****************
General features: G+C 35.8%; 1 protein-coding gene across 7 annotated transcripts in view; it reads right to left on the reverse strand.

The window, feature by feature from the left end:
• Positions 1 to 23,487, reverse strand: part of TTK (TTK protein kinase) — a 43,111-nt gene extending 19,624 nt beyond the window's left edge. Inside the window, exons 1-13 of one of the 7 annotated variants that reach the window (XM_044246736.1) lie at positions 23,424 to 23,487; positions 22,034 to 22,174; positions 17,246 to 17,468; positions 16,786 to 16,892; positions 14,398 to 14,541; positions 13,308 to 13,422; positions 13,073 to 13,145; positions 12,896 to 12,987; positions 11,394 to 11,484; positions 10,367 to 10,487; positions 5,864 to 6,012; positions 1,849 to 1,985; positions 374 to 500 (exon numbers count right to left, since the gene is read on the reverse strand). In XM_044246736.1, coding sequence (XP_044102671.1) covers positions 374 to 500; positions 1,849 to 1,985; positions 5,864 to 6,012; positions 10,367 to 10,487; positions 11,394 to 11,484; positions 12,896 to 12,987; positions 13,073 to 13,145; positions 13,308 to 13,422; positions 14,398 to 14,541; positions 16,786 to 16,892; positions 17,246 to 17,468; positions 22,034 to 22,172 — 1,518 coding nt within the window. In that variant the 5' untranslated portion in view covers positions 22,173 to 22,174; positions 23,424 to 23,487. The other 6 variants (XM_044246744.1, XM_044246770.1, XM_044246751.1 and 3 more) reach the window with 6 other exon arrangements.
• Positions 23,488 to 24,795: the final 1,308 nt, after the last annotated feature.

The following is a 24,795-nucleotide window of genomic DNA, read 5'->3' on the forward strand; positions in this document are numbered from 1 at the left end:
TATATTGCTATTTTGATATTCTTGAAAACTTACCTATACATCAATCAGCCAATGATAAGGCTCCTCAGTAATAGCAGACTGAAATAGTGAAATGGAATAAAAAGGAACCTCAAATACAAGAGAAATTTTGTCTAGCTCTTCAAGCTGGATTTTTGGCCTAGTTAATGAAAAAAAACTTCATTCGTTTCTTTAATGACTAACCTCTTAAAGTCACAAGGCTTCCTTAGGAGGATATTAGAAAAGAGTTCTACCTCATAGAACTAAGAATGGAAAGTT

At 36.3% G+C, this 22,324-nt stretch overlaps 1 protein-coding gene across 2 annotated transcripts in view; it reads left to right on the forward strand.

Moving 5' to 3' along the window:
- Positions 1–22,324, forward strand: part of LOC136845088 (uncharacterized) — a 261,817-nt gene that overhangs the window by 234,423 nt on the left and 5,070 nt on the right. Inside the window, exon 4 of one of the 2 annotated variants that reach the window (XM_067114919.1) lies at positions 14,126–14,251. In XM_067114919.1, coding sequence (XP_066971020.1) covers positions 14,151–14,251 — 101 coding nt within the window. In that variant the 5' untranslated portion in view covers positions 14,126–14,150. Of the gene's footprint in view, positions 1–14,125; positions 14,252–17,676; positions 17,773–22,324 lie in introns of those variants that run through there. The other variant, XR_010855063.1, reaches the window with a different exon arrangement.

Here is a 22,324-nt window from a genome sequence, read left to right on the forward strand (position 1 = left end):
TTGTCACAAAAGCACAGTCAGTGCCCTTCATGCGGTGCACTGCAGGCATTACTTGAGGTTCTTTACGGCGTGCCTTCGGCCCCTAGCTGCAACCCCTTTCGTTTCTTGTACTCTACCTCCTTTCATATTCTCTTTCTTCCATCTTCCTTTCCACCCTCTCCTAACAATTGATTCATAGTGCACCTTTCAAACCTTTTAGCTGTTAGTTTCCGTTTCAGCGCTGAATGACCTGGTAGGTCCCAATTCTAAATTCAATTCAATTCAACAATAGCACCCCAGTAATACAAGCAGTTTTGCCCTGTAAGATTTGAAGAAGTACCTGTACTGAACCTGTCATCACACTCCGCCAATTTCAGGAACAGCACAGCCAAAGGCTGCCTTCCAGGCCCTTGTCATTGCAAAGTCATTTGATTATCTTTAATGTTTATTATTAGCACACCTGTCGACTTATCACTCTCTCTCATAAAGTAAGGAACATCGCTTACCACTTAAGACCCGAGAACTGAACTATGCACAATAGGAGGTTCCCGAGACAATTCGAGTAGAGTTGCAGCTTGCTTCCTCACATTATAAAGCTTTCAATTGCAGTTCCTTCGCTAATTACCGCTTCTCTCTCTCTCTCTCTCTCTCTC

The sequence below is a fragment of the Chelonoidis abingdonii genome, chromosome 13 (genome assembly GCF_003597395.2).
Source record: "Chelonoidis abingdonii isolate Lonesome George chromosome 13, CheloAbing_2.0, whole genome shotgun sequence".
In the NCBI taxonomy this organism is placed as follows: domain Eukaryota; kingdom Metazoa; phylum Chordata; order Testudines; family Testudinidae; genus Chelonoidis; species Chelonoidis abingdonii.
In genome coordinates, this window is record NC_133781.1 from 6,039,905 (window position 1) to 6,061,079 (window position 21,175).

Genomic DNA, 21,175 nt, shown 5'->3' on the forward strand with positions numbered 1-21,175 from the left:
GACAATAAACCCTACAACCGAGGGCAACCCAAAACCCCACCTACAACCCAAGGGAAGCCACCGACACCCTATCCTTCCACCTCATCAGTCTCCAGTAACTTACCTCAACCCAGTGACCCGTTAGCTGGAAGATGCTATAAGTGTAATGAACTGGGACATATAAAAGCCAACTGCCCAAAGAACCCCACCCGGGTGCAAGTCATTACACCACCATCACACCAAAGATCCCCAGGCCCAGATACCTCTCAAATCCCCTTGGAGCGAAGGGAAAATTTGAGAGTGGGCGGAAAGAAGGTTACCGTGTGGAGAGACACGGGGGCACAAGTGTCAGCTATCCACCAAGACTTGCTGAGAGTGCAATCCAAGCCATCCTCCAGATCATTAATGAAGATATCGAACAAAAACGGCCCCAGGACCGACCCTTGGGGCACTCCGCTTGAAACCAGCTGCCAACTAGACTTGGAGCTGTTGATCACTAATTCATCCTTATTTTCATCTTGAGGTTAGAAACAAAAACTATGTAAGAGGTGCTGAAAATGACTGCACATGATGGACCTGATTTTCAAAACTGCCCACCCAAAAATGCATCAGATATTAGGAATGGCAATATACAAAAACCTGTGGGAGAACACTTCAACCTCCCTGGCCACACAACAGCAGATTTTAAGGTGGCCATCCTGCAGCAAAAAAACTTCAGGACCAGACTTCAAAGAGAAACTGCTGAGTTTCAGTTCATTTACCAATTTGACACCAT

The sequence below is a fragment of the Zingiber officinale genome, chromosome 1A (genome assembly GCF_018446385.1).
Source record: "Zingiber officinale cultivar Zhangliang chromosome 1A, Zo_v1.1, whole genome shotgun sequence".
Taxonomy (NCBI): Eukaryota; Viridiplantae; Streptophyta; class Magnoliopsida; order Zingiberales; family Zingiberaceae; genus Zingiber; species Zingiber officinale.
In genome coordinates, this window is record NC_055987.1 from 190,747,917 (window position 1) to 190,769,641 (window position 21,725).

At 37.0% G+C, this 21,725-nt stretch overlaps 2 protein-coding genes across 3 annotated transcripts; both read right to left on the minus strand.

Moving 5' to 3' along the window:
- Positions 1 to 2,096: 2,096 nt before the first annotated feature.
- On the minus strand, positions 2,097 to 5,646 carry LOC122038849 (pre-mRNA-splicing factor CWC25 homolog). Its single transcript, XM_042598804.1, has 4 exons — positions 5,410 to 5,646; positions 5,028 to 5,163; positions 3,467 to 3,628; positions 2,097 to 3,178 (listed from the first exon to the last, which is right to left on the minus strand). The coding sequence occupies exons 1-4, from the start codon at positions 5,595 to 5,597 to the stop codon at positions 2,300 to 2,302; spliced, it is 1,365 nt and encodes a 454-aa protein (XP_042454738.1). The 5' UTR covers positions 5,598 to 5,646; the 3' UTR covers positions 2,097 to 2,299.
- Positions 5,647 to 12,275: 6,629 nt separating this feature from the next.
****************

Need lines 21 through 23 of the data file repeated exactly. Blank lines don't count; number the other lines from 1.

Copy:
In genome coordinates, this window is record NC_055987.1 from 190,747,917 (window position 1) to 190,769,641 (window position 21,725).

At 37.0% G+C, this 21,725-nt stretch overlaps 2 protein-coding genes across 3 annotated transcripts; both read right to left on the minus strand.

Moving 5' to 3' along the window: